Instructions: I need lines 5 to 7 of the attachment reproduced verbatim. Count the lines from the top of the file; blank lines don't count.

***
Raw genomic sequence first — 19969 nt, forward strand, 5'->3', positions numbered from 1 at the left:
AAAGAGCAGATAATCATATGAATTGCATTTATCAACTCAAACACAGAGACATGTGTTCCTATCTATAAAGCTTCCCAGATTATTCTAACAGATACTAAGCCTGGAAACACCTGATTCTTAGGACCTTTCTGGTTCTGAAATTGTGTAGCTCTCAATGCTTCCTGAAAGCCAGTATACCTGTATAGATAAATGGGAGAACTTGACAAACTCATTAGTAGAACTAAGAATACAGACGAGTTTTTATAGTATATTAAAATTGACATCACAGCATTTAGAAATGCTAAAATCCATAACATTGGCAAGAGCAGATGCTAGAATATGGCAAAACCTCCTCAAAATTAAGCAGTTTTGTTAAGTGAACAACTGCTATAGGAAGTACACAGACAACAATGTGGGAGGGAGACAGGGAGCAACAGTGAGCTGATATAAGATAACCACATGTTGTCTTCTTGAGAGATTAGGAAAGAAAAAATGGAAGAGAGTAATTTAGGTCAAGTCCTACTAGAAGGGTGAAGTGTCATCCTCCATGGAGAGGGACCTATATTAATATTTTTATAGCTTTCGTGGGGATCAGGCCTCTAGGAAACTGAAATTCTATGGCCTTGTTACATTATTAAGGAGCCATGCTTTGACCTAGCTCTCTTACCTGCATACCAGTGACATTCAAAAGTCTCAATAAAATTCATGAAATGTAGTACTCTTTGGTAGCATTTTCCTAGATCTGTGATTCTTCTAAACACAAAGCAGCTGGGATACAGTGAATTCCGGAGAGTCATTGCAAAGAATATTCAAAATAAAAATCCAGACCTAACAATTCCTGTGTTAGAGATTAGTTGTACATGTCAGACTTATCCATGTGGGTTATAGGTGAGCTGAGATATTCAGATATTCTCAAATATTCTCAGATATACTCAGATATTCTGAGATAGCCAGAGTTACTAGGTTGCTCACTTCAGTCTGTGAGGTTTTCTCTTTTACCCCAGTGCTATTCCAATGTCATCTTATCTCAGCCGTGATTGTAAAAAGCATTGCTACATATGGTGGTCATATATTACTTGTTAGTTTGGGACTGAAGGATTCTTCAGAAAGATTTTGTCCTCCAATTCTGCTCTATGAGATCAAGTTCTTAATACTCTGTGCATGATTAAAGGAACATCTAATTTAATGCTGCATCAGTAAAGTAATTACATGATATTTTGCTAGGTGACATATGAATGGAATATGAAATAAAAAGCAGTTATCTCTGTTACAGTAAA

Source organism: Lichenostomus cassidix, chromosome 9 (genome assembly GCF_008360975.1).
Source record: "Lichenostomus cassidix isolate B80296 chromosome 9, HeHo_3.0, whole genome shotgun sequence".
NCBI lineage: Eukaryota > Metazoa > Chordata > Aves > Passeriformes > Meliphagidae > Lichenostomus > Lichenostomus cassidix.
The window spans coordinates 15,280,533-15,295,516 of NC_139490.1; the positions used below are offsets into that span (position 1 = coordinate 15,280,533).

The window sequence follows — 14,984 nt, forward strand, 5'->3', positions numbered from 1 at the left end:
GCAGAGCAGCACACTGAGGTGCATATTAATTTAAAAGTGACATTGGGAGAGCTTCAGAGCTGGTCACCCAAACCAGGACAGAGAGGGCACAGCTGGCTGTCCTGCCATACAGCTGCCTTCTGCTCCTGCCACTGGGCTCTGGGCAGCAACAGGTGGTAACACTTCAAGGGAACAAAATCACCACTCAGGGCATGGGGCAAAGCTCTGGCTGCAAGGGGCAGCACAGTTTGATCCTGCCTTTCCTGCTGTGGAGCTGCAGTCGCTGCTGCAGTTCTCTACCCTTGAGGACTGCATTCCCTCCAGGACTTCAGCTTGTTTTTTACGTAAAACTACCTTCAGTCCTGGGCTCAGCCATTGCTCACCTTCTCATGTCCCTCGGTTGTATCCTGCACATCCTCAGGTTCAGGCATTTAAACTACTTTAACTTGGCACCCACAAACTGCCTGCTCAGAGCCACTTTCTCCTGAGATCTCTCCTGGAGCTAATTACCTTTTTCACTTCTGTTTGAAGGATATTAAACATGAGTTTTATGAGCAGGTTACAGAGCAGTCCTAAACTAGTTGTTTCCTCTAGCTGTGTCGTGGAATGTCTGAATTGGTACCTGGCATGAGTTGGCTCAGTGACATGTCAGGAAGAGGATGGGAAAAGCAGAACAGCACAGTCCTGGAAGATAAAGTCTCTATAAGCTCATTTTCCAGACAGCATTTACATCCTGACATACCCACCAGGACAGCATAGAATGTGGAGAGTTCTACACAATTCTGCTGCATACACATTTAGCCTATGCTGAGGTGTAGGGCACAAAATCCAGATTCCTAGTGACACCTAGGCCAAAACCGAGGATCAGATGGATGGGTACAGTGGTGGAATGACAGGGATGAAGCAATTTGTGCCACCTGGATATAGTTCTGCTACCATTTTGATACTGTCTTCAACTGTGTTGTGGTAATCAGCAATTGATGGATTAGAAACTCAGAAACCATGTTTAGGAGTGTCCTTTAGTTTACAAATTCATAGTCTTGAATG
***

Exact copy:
NCBI lineage: Eukaryota > Metazoa > Chordata > Aves > Passeriformes > Meliphagidae > Lichenostomus > Lichenostomus cassidix.
The window spans coordinates 15,280,533-15,295,516 of NC_139490.1; the positions used below are offsets into that span (position 1 = coordinate 15,280,533).

The window sequence follows — 14,984 nt, forward strand, 5'->3', positions numbered from 1 at the left end: